Failure to Diagnose Heart Attacks and Strokes
Heart disease is the number one cause of death in the United States. Strokes (aka Cerebrovascular Accidents or CVA’s) are the third leading cause of death. (National Centers for Disease Control and Prevention, 2006). Coronary heart disease, which causes heart attacks, was responsible for 479,305 deaths in the United States in 2003, while strokes killed 157,804 people in the same year.
Internists, cardiologists, emergency room physicians, and other doctors as well as nurses must know the classic warning signs of these common killers.
Heart attack warning signs (American Heart Association)
- Chest discomfort (can feel like uncomfortable pressure, squeezing, fullness or pain);
- Discomfort in other areas of the body (pain or discomfort in both arms, the back, neck, jaw or stomach);
- Shortness of breath;
- Other signs: cold sweat, nausea or lightheadedness.
Stroke Warning Signs (American Heart Association)
- Sudden numbness or weakness of the face, arm or leg, especially on one side of the body;
- Sudden confusion, trouble speaking or understanding;
- Sudden trouble seeing in one or both eyes;
- Sudden trouble walking, dizziness, loss of balance or coordination;
- Sudden severe headache with no known cause.
Even before a person suffers a heart attack or stroke, a primary care physician must help patients to identify and address risk factors. For example, to prevent heart attack or sudden cardiac arrest, if a person has an abnormal EKG (electrocardiogram) test, further testing such as a stress test, echocardiogram, etc., may be necessary. Then, if necessary, medication or surgery (angioplasty, bypass surgery or other procedures) can be utilized to minimize risk and improve the length and quality of a patient’s life.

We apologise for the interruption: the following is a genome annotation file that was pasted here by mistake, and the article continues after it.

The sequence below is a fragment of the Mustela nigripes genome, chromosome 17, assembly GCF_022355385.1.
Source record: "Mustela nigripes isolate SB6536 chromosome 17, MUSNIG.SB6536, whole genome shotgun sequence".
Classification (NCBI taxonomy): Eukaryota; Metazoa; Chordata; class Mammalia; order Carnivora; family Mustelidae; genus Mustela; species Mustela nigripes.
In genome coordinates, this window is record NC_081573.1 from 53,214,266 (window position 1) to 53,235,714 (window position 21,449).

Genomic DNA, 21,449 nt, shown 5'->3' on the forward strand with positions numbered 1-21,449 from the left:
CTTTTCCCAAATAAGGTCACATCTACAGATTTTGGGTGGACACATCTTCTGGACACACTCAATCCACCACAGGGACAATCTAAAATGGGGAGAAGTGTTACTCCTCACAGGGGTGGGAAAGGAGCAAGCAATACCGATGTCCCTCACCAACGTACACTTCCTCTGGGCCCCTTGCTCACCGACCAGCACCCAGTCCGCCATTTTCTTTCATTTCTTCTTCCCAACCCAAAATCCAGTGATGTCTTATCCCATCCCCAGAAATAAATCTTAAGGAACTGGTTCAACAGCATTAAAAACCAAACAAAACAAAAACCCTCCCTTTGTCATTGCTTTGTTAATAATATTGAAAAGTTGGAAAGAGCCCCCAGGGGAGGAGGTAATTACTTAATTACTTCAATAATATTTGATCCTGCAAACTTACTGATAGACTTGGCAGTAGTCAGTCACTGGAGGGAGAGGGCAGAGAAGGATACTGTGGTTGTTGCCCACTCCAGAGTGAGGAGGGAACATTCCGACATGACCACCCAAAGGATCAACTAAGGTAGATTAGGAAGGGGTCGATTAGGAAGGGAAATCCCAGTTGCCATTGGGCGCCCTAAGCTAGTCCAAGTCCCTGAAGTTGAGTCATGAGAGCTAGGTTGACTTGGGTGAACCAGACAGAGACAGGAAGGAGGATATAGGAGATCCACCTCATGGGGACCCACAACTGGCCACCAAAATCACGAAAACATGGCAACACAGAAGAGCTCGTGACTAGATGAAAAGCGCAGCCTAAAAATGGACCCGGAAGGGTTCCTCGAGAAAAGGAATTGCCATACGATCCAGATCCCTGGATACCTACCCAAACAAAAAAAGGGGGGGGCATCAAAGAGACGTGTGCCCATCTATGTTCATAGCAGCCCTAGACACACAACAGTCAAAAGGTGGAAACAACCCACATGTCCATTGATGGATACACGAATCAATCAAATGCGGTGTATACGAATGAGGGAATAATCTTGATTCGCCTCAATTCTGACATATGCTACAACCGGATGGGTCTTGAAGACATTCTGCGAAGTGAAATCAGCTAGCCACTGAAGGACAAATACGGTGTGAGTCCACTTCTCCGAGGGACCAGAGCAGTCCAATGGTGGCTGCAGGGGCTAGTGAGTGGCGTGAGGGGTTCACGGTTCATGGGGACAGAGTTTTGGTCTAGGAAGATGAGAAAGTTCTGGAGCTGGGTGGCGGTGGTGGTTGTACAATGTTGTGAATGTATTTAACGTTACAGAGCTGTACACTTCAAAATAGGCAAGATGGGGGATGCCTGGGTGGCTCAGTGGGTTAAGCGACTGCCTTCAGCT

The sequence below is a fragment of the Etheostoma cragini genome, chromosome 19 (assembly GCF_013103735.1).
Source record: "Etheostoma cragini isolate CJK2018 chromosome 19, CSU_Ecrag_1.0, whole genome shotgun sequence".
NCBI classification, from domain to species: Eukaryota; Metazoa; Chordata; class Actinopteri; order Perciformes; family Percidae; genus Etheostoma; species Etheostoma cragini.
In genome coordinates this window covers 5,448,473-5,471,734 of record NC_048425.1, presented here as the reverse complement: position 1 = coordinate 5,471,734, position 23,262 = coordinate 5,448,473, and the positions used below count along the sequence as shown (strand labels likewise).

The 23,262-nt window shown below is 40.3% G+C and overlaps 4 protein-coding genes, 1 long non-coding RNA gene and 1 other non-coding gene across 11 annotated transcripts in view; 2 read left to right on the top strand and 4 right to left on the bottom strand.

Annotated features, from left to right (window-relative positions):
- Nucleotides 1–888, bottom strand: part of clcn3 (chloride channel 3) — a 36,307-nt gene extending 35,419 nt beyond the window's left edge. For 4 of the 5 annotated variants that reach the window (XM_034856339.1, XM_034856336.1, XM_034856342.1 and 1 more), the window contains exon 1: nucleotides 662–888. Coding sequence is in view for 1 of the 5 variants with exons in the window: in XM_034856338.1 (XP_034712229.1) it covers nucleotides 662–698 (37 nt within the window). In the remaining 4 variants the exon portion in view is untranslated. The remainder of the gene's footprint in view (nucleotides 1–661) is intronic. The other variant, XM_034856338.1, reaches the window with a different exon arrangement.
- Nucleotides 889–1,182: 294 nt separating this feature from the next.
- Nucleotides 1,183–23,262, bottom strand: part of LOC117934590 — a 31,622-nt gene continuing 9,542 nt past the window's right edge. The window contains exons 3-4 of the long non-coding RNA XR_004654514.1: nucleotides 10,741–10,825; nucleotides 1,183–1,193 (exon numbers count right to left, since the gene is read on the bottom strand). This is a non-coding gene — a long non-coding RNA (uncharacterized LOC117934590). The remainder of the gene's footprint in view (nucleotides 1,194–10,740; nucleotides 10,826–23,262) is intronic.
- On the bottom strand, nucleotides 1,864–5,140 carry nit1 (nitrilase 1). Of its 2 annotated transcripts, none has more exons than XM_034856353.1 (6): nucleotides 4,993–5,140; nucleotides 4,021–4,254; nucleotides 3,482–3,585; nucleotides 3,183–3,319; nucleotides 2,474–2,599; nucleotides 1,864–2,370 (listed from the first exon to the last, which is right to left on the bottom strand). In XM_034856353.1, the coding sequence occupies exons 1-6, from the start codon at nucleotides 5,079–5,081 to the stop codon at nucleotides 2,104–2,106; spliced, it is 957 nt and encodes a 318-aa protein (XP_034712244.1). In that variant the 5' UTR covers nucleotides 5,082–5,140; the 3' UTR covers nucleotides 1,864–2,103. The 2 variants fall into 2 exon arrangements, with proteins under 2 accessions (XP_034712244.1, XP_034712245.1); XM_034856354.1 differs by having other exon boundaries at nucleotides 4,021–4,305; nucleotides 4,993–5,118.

Addressing cardiovascular disease can lower the risk of a stroke. There are two major kinds of strokes: Ischemic strokes (aka “dry strokes” involving blockage of oxygen carrying blood flow to the brain) and hemorrhagic strokes (aka “wet strokes” involving bleeding of the brain). Mini-strokes are called transient ischemic attacks. A physician’s failure to identify any type of stroke including mini-strokes, which elevate the risk of further and more serious strokes, can cause a patient significant harm.
Sometimes, quite astoundingly, doctors and nurses miss these classic signs and symptoms and fail to give people the emergency care that they need and deserve with tragic consequences. If treated urgently and properly, many heart attacks and strokes can be survived without any long term, major disability. However, delay in treatment can be either totally disabling or deadly.
When a doctor fails to make a timely diagnosis of a heart attack or stroke in the face of clear signs and symptoms, the doctor can be liable due to medical malpractice for the resulting harm.
If you or a loved one has been injured by failure to diagnose a heart attack or stroke and you would like to speak with an experienced Miami, Fl. medical malpractice lawyer, please contact us to speak to one of the heart attack lawyers at Boyers Law Group, for a free consultation about your legal rights.